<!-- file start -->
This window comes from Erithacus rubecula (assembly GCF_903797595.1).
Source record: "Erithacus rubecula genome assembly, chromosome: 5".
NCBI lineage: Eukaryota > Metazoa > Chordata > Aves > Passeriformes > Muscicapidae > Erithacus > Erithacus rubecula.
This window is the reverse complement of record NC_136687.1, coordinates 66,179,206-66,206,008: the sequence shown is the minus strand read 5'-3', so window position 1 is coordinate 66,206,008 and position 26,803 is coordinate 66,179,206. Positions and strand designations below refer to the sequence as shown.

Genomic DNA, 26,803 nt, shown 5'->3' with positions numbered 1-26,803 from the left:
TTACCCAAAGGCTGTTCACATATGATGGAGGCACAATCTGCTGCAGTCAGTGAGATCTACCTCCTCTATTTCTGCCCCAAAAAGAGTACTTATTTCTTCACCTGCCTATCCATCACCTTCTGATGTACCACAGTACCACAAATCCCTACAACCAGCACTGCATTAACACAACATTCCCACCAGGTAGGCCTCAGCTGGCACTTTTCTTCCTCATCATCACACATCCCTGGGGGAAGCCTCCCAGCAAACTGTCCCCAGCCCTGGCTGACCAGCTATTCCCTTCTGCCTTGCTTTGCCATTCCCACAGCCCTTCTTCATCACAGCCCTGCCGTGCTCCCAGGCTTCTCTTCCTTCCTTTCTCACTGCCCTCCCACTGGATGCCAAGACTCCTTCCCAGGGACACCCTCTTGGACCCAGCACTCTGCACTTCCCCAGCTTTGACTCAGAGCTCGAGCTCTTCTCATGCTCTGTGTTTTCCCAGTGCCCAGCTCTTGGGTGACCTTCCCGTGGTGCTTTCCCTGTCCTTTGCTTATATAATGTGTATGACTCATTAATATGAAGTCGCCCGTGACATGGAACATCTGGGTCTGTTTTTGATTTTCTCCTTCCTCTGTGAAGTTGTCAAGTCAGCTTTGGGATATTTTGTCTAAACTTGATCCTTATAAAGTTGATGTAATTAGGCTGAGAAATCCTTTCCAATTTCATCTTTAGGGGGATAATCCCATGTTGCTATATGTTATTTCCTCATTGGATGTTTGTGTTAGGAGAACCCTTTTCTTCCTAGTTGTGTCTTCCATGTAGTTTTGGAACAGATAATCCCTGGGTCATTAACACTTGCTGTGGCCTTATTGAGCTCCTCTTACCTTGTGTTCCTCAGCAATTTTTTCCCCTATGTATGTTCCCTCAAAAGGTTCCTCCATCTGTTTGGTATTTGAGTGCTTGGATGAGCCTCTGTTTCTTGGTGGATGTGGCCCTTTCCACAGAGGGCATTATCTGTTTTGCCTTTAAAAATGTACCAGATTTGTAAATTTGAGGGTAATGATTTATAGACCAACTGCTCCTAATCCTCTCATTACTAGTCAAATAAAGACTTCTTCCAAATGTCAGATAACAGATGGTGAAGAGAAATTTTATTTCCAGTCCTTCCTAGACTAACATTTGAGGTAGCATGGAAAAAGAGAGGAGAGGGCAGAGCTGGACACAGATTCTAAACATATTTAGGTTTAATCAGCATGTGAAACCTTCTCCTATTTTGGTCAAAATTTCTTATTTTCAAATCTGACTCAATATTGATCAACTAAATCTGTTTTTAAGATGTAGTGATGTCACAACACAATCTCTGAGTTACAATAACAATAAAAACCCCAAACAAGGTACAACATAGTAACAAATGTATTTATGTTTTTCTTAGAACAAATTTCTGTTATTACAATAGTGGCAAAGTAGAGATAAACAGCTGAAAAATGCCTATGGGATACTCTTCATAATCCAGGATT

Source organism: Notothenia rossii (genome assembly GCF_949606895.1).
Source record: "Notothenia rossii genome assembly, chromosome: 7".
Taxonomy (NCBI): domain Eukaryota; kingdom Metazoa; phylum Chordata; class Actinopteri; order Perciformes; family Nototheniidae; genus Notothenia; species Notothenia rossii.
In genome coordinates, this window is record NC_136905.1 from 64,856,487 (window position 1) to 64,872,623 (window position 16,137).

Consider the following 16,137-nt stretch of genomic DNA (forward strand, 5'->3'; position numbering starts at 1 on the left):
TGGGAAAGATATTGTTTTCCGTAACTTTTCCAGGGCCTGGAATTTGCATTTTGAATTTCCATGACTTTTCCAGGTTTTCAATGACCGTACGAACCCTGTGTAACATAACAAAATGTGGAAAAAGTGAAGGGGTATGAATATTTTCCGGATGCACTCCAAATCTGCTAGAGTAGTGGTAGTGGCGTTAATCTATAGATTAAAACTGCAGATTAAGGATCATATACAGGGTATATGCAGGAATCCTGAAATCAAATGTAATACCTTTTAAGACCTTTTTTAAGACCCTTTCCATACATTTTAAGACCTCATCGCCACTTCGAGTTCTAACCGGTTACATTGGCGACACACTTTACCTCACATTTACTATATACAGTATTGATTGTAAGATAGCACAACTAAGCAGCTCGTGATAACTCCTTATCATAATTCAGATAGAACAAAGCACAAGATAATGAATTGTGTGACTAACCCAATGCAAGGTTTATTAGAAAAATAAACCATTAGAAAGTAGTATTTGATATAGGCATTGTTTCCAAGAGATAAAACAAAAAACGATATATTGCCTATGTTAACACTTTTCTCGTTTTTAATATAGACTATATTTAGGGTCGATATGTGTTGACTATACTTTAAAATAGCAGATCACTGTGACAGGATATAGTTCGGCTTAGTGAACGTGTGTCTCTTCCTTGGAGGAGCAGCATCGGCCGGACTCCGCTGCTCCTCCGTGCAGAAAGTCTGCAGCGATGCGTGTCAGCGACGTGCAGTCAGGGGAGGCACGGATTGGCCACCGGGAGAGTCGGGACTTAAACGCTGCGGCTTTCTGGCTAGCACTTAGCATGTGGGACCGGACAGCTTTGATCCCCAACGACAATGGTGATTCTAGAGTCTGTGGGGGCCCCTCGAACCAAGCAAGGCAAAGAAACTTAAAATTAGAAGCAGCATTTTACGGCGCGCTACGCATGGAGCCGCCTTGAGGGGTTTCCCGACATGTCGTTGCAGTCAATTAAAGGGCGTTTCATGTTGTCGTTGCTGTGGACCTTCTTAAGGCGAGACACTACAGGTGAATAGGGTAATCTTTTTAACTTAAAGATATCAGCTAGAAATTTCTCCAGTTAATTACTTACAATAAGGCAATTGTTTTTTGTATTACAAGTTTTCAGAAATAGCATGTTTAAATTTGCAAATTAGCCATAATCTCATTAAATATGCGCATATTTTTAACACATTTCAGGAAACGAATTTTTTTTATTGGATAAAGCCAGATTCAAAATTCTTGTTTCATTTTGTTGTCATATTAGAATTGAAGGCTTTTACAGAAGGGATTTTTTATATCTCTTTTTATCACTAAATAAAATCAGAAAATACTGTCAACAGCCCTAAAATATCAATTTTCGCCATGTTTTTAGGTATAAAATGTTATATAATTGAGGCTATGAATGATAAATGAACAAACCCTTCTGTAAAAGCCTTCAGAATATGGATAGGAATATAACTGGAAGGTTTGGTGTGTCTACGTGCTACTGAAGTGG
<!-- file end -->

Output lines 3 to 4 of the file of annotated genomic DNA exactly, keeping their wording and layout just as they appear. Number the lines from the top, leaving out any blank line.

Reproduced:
NCBI lineage: Eukaryota > Metazoa > Chordata > Aves > Passeriformes > Muscicapidae > Erithacus > Erithacus rubecula.
This window is the reverse complement of record NC_136687.1, coordinates 66,179,206-66,206,008: the sequence shown is the minus strand read 5'-3', so window position 1 is coordinate 66,206,008 and position 26,803 is coordinate 66,179,206. Positions and strand designations below refer to the sequence as shown.